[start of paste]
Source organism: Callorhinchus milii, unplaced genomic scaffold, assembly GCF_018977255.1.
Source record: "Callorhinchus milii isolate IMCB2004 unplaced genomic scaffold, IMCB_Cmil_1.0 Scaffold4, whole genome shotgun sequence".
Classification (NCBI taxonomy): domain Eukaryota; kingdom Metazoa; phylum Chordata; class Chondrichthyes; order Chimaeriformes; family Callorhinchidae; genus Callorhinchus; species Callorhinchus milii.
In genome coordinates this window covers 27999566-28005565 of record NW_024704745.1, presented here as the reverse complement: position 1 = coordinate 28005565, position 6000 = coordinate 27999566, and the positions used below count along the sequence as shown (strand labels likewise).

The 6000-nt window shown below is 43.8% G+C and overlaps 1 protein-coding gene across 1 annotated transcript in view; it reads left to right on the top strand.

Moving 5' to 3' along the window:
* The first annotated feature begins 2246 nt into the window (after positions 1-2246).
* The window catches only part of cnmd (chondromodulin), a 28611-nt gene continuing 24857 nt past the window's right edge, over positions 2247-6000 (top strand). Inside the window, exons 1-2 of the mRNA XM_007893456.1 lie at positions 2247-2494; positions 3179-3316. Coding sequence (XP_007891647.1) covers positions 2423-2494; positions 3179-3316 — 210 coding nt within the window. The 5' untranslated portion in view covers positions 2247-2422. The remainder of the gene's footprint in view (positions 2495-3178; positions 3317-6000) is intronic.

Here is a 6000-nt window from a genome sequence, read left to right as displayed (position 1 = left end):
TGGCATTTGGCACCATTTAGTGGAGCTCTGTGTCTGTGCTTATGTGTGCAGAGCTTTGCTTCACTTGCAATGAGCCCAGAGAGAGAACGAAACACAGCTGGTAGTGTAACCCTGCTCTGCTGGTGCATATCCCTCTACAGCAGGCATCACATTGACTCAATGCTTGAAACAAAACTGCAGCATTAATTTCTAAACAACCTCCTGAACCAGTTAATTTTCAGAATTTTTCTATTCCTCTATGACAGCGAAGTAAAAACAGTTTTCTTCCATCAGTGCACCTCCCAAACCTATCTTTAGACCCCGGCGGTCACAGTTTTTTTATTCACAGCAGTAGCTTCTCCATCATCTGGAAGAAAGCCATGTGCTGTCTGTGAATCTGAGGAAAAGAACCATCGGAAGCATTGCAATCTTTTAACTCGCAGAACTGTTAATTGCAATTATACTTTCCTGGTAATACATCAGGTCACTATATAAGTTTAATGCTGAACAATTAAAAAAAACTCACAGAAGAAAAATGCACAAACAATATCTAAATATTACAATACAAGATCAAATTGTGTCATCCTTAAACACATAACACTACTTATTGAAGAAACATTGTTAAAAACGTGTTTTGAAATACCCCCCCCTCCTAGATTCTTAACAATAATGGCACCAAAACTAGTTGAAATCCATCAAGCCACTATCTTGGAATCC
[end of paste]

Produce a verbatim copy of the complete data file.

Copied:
Source organism: Callorhinchus milii, unplaced genomic scaffold, assembly GCF_018977255.1.
Source record: "Callorhinchus milii isolate IMCB2004 unplaced genomic scaffold, IMCB_Cmil_1.0 Scaffold4, whole genome shotgun sequence".
Classification (NCBI taxonomy): domain Eukaryota; kingdom Metazoa; phylum Chordata; class Chondrichthyes; order Chimaeriformes; family Callorhinchidae; genus Callorhinchus; species Callorhinchus milii.
In genome coordinates this window covers 27999566-28005565 of record NW_024704745.1, presented here as the reverse complement: position 1 = coordinate 28005565, position 6000 = coordinate 27999566, and the positions used below count along the sequence as shown (strand labels likewise).

The 6000-nt window shown below is 43.8% G+C and overlaps 1 protein-coding gene across 1 annotated transcript in view; it reads left to right on the top strand.

Moving 5' to 3' along the window:
* The first annotated feature begins 2246 nt into the window (after positions 1-2246).
* The window catches only part of cnmd (chondromodulin), a 28611-nt gene continuing 24857 nt past the window's right edge, over positions 2247-6000 (top strand). Inside the window, exons 1-2 of the mRNA XM_007893456.1 lie at positions 2247-2494; positions 3179-3316. Coding sequence (XP_007891647.1) covers positions 2423-2494; positions 3179-3316 — 210 coding nt within the window. The 5' untranslated portion in view covers positions 2247-2422. The remainder of the gene's footprint in view (positions 2495-3178; positions 3317-6000) is intronic.

Here is a 6000-nt window from a genome sequence, read left to right as displayed (position 1 = left end):
TGGCATTTGGCACCATTTAGTGGAGCTCTGTGTCTGTGCTTATGTGTGCAGAGCTTTGCTTCACTTGCAATGAGCCCAGAGAGAGAACGAAACACAGCTGGTAGTGTAACCCTGCTCTGCTGGTGCATATCCCTCTACAGCAGGCATCACATTGACTCAATGCTTGAAACAAAACTGCAGCATTAATTTCTAAACAACCTCCTGAACCAGTTAATTTTCAGAATTTTTCTATTCCTCTATGACAGCGAAGTAAAAACAGTTTTCTTCCATCAGTGCACCTCCCAAACCTATCTTTAGACCCCGGCGGTCACAGTTTTTTTATTCACAGCAGTAGCTTCTCCATCATCTGGAAGAAAGCCATGTGCTGTCTGTGAATCTGAGGAAAAGAACCATCGGAAGCATTGCAATCTTTTAACTCGCAGAACTGTTAATTGCAATTATACTTTCCTGGTAATACATCAGGTCACTATATAAGTTTAATGCTGAACAATTAAAAAAAACTCACAGAAGAAAAATGCACAAACAATATCTAAATATTACAATACAAGATCAAATTGTGTCATCCTTAAACACATAACACTACTTATTGAAGAAACATTGTTAAAAACGTGTTTTGAAATACCCCCCCCTCCTAGATTCTTAACAATAATGGCACCAAAACTAGTTGAAATCCATCAAGCCACTATCTTGGAATCC